This world – even in the narrow frame of the so-called West – is much more divided than many of us were aware of. The divisions that recently emerged between Trump and Hillary voters, between Brexiters and Remainers, between those responding to the so-called European Migration Crisis with a culture of welcoming and those who build walls and fences, and between those who argue for austerity and those campaigning for pan-European solidarity and debt-release in view of the Euro Crisis often seem so deep that it raises severe questions as to what still unites us as citizens of particular countries or the EU. When we developed the theme for this conference – relationships and responsibilities – we were not yet fully aware of just how topical Iseult’s work would be today. What kind of relationship should we strive for as fellow members of any particular political unit? And which responsibilities follow from this relationship? How then should we best understand the purpose and the scope of our different polities? How should we think about understanding, granting, and/or limiting membership for each of them? And how should we balance their potentially competing demands?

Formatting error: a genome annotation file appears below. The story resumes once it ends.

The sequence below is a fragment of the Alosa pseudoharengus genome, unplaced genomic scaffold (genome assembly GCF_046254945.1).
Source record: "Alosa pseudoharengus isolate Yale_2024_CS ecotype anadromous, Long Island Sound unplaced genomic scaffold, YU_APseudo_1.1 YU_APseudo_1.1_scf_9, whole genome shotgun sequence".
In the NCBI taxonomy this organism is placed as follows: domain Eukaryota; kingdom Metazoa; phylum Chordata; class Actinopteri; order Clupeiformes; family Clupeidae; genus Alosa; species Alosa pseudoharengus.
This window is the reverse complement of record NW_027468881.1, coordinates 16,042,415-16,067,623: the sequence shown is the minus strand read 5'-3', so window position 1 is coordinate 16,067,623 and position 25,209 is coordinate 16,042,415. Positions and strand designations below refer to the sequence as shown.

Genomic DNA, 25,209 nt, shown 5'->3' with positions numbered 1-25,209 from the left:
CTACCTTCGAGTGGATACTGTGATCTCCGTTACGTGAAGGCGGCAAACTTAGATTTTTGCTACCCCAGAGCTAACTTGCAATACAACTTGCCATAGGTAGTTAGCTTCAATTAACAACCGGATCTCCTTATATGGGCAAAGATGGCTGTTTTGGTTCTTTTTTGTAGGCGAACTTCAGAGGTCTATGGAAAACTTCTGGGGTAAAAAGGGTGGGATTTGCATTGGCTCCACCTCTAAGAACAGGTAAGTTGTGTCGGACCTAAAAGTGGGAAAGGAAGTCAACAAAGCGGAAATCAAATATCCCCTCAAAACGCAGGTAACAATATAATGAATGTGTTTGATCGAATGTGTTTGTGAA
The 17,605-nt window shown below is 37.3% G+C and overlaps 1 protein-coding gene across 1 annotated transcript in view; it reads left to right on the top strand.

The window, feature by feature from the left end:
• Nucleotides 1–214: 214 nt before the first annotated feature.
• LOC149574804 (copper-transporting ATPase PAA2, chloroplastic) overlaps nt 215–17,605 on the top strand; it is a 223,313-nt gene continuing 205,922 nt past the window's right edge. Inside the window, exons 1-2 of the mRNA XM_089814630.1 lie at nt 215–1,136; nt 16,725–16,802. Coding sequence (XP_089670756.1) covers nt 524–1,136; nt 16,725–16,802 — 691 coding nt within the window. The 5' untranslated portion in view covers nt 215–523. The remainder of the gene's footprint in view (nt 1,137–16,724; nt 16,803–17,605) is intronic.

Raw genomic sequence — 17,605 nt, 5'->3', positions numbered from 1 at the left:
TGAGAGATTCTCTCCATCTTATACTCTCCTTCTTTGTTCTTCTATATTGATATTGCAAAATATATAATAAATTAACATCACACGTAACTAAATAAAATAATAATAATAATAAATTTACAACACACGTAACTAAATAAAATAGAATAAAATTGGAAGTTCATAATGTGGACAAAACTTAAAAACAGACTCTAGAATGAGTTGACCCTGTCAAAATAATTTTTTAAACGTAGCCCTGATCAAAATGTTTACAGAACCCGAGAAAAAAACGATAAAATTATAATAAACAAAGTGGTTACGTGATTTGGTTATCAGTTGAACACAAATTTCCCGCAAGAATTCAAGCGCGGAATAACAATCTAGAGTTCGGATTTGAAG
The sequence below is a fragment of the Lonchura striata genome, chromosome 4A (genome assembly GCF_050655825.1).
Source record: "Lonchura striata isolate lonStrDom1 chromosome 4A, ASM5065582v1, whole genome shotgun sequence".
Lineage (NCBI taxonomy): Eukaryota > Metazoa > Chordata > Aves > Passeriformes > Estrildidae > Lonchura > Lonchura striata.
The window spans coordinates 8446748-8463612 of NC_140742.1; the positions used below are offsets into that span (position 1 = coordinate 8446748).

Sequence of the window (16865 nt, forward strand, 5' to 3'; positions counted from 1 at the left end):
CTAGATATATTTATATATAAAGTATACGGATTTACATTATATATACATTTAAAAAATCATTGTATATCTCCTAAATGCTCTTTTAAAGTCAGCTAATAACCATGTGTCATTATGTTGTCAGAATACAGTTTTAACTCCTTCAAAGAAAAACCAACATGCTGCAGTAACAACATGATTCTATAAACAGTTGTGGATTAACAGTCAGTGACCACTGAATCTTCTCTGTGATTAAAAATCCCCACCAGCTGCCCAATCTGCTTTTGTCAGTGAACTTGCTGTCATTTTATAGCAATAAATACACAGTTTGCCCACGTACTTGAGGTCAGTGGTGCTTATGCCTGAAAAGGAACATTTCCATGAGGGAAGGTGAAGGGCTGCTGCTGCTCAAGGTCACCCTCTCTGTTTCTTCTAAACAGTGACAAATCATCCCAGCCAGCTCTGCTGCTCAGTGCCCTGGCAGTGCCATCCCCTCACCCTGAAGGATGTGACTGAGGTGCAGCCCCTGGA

Four panels each spearheaded by a renowned keynote speaker discussed different aspects of these questions. The panel on Attachment and Values included a keynote by Cécile Laborde on Cosmopolitan Patriotism as a Civic Ideal with a response by Attracta Ingram as well as papers by Cillian McBride (A Critical Theory of Domination), Suzanne Whitten (Recognition, Religious Offence, and Public Reasons), and Andrew Shorten (Domination and the Accommodation of Religious Diversity). The panel on Migration and Citizenship saw a keynote by Dora Kostakopoulou on Who is my Neighbour and Fellow Citizen? with a commentary by Graham Finlay as well as presentations from Kieran Oberman (‘Foreigners need not apply’ – Immigration Restrictions as Employment Discrimination), Rutger Birnie (Does Deportation Dominate?), and Ashwini Vasanthakumar (The Problem of Multiple Political Allegiances). The panel on Republican Obligation started with a keynote lecture by John Horton on Civic Republicanism and Associative Political Obligations with a response by Peter Stone. It also included papers by Jonathan Seglow (Citizen’s Duties), Sergi Morales Gálvez (Why Majority Groups Should Learn Minority Languages), and Jennifer Todd (Constitutional Moments and the Prospects of Everyday Emancipation). The final panel on Democracy and Leadership heard a keynote by Rainer Bauböck on ‘We and the People – Is there a Republican Response to Populism?’ to which Iseult Honohan herself responded. Presenters in this session were John William Devine (Private Lives and Public Office), Maeve Cooke (Non-Authoritarian Authority: Legitimacy at its Best), and Guy Aitchison (Republicanism, Popular Resistance, and the Idea of Rights.

We hope that this conference provided her with some food for thought and allows Iseult to start her “retirement” with a busy research agenda. We also hope to continue SPIRe’s proud tradition as Ireland’s centre for normative political theory and are hoping for the opportunity to discuss the results of all this inspiration in the Dublin Political Theory Workshop someday soon.